Establishing Equity Measures for Environmental Justice Cost-Benefit Analyses

Focus Area

Environmental Justice


Community & Cultural Concerns, Environmental Process






2-3 years

Research Idea Scope

Problem Statement – There are many definitions of the term “equity.” The way equity is defined influences the distributive goals of an action. Cost-benefit analysis, for example, usually employs the utilitarian concept of equity: the distribution of goods and/or services that maximizes total welfare or social utility. The alternative with the highest net benefit is the “winner.” However, this approach does not address the distributions of benefits or burdens on specific populations because it does not consider individual or community factors. An alternative with the highest net benefit could concentrate benefits in one population segment and burdens in another. Such an outcome may lead to potential environmental justice problems. Thus, it is important to understand which standards of equity can meet environmental justice requirements and how to operationalize them in ways that facilitate their inclusion in cost-benefit analyses. This may mean disaggregating analysis of costs and benefits to the local level. Proposed Research – 1. Identify the most common concepts of equity, summarize how they have been applied in practice and evaluate their consistency with environmental justice standards. Perform a literature search and survey current practice.  2. Synthesize a proposed equity definition that is consistent with environmental justice principles. Circulate proposed definition(s) among representative practitioners, legal staffs, and interest groups for input. 3. Develop a set of indicators that can be used to determine equity in transportation projects and policy impacts consistent with environmental justice principles. Circulate proposed indicators among representative practitioners, academic researchers, and interest groups for input. Test potential indicators for effectiveness in practical applications. 4. Where possible, develop value measures for these indicators appropriate for use in cost benefit evaluations. Test proposed measures for utility in cost-benefit analysis, consistency with NEPA and other environmental justice requirements, and the effectiveness in capturing the differential values (positive and negative) of project- and policy-induced changes.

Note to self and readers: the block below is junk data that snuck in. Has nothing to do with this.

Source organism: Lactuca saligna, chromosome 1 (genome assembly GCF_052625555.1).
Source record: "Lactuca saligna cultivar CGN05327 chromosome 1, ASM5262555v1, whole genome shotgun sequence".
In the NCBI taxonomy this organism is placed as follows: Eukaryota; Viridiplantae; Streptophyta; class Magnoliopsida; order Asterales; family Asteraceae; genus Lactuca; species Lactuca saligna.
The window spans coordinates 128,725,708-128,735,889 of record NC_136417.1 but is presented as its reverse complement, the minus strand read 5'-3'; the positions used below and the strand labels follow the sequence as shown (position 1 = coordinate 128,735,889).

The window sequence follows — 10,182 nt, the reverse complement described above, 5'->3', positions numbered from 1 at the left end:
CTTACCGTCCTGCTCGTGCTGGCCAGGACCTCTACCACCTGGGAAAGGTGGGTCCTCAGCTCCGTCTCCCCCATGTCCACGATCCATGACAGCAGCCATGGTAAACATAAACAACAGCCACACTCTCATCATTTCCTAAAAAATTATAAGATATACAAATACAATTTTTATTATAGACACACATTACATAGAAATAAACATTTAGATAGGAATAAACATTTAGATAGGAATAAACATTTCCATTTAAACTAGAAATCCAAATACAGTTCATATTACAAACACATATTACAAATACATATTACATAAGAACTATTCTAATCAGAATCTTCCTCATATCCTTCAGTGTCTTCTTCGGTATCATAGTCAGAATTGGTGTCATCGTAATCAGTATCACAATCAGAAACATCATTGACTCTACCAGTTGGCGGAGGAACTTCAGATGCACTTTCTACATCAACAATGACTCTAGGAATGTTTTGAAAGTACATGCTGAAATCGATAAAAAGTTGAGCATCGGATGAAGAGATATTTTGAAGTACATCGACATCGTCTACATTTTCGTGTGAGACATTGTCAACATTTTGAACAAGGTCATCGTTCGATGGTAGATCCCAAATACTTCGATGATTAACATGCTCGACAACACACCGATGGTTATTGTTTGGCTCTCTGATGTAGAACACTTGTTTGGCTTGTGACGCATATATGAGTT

Suggested By

ADD50, Environmental Justice in Transportation Committee, as specified in TRB Research Needs Database, 2009. (Submitted to TRB 6/2007)